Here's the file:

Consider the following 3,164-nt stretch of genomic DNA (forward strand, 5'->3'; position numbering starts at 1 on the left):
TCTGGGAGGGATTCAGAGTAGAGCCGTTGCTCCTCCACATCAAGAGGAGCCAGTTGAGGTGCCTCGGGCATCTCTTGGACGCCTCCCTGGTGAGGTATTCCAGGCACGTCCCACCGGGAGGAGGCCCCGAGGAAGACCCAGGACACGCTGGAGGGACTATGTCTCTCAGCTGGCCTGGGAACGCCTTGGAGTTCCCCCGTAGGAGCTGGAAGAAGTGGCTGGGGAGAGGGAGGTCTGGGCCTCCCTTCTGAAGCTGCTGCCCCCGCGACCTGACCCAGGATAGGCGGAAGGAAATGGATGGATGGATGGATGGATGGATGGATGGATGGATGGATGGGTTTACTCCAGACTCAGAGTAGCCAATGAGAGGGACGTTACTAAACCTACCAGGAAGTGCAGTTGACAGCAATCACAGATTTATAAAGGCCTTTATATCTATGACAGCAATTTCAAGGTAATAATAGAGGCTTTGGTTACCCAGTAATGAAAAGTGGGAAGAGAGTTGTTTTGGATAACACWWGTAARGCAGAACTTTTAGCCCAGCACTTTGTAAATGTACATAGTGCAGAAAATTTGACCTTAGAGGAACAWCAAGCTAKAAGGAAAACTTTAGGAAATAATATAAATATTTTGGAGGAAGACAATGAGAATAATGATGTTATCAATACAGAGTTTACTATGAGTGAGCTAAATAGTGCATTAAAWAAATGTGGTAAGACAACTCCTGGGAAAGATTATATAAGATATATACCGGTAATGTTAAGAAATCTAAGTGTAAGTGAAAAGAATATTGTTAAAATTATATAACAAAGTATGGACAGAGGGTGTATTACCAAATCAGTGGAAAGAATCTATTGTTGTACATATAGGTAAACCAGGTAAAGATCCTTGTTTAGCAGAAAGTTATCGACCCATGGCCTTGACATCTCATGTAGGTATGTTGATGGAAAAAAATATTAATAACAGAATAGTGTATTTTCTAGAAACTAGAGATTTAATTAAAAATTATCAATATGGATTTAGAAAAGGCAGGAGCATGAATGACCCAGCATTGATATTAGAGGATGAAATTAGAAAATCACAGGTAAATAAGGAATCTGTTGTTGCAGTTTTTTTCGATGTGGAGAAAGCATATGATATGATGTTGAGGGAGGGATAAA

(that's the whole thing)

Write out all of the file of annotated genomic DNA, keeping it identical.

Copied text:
Consider the following 3,164-nt stretch of genomic DNA (forward strand, 5'->3'; position numbering starts at 1 on the left):
TCTGGGAGGGATTCAGAGTAGAGCCGTTGCTCCTCCACATCAAGAGGAGCCAGTTGAGGTGCCTCGGGCATCTCTTGGACGCCTCCCTGGTGAGGTATTCCAGGCACGTCCCACCGGGAGGAGGCCCCGAGGAAGACCCAGGACACGCTGGAGGGACTATGTCTCTCAGCTGGCCTGGGAACGCCTTGGAGTTCCCCCGTAGGAGCTGGAAGAAGTGGCTGGGGAGAGGGAGGTCTGGGCCTCCCTTCTGAAGCTGCTGCCCCCGCGACCTGACCCAGGATAGGCGGAAGGAAATGGATGGATGGATGGATGGATGGATGGATGGATGGATGGATGGGTTTACTCCAGACTCAGAGTAGCCAATGAGAGGGACGTTACTAAACCTACCAGGAAGTGCAGTTGACAGCAATCACAGATTTATAAAGGCCTTTATATCTATGACAGCAATTTCAAGGTAATAATAGAGGCTTTGGTTACCCAGTAATGAAAAGTGGGAAGAGAGTTGTTTTGGATAACACWWGTAARGCAGAACTTTTAGCCCAGCACTTTGTAAATGTACATAGTGCAGAAAATTTGACCTTAGAGGAACAWCAAGCTAKAAGGAAAACTTTAGGAAATAATATAAATATTTTGGAGGAAGACAATGAGAATAATGATGTTATCAATACAGAGTTTACTATGAGTGAGCTAAATAGTGCATTAAAWAAATGTGGTAAGACAACTCCTGGGAAAGATTATATAAGATATATACCGGTAATGTTAAGAAATCTAAGTGTAAGTGAAAAGAATATTGTTAAAATTATATAACAAAGTATGGACAGAGGGTGTATTACCAAATCAGTGGAAAGAATCTATTGTTGTACATATAGGTAAACCAGGTAAAGATCCTTGTTTAGCAGAAAGTTATCGACCCATGGCCTTGACATCTCATGTAGGTATGTTGATGGAAAAAAATATTAATAACAGAATAGTGTATTTTCTAGAAACTAGAGATTTAATTAAAAATTATCAATATGGATTTAGAAAAGGCAGGAGCATGAATGACCCAGCATTGATATTAGAGGATGAAATTAGAAAATCACAGGTAAATAAGGAATCTGTTGTTGCAGTTTTTTTCGATGTGGAGAAAGCATATGATATGATGTTGAGGGAGGGATAAA